Melbourne: Preterm birth can change an infant's brain activity while they are asleep and also affects future brain health, a study has found.
Researchers at QIMR Berghofer Medical Research Institute in Australia analysed brain activity data collected from 94 infants from Helsinki in Finland.
The study group comprised 42 infants who had been born extremely premature at 27 weeks, and a control group of 52 infants who had been born at full term.
"Quality of sleep is a vital indicator of brain health, particularly in newborn infants, and our study looked at the brain process supporting distinct sleep patterns in preterm and full-term babies when measured about two weeks after the full term due date," said Dr Luca Cocchi, senior author and head of QIMR Berghofer's Clinical Brain Networks team.
"We found babies born at full term had marked reorganization of brain activity during different states of sleep, while it wasn't as distinct in very premature babies," he said.
"Our study also indicated that the differences in neural sleep activity at 42 weeks could predict a child's ability to use visual information to solve problems at two years of age," Cocchi said.
He said that like other behaviours, good sleep relies upon the proper organisation of dynamic patterns of brain activity during different sleep states.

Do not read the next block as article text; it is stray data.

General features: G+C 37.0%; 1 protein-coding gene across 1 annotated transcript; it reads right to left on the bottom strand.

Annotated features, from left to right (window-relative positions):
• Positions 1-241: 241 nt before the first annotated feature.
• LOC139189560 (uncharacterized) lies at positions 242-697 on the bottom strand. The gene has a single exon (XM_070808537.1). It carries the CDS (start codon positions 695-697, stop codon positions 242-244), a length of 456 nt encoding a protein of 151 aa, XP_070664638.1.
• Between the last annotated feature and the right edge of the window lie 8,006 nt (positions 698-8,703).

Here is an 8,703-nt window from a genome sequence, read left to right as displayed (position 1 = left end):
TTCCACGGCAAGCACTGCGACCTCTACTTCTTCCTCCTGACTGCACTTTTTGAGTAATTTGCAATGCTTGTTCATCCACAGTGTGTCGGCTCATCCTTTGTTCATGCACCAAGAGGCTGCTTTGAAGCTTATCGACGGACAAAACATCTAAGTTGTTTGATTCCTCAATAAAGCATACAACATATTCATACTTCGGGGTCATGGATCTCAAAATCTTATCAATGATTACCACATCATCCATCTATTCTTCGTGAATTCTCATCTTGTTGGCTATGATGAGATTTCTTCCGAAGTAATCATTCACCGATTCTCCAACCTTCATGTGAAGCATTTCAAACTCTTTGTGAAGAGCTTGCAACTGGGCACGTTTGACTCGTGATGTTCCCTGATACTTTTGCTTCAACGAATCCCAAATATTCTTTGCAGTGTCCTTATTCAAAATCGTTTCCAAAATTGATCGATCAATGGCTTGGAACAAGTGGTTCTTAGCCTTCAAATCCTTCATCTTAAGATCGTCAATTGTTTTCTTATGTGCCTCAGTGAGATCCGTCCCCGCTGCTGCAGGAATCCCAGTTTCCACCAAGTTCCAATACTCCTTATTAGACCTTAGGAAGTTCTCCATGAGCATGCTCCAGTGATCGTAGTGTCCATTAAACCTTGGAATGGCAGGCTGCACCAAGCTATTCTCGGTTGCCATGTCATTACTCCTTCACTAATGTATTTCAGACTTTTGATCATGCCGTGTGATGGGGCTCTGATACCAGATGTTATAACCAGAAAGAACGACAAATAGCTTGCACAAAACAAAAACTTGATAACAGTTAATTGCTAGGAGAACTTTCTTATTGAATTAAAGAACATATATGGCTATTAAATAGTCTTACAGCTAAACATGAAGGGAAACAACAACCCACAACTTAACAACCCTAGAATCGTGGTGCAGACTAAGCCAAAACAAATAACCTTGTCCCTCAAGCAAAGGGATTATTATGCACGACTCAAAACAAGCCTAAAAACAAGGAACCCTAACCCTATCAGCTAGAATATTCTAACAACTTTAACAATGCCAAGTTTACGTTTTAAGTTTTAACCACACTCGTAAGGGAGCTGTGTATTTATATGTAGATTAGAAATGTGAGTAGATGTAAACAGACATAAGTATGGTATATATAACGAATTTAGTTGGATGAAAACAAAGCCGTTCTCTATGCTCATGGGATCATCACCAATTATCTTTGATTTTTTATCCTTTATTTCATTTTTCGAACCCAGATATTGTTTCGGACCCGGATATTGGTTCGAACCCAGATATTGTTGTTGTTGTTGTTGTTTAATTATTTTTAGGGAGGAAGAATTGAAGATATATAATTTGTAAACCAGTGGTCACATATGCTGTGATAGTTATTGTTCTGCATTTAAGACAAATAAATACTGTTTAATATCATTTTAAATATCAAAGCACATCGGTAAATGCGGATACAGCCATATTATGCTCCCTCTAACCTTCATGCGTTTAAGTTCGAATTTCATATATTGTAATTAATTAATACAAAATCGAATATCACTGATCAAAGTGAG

For the study, published in the journal Nature Communications, the researchers used high-density electroencephalography (EEG) and other tools to map interactions between different brain regions when babies were in active sleep and quiet sleep.
"These two stages are key components of a newborn's sleep-wake cycle, and gradually transform with age into cycles of rapid eye movement (REM) and non-REM sleep states such as deep sleep," said Dr James Roberts, a co-author of the study and head of QIMR Berghofer's Brain Modelling Group.
"These two stages are key components of a newborn's sleep-wake cycle, and gradually transform with age into cycles of rapid eye movement (REM) and non-REM sleep states such as deep sleep," he said.
"These tools have been previously used to describe complex systems such as the acoustics of musical instruments, but we've been able to adapt it to brain waves in sleeping babies," Roberts added.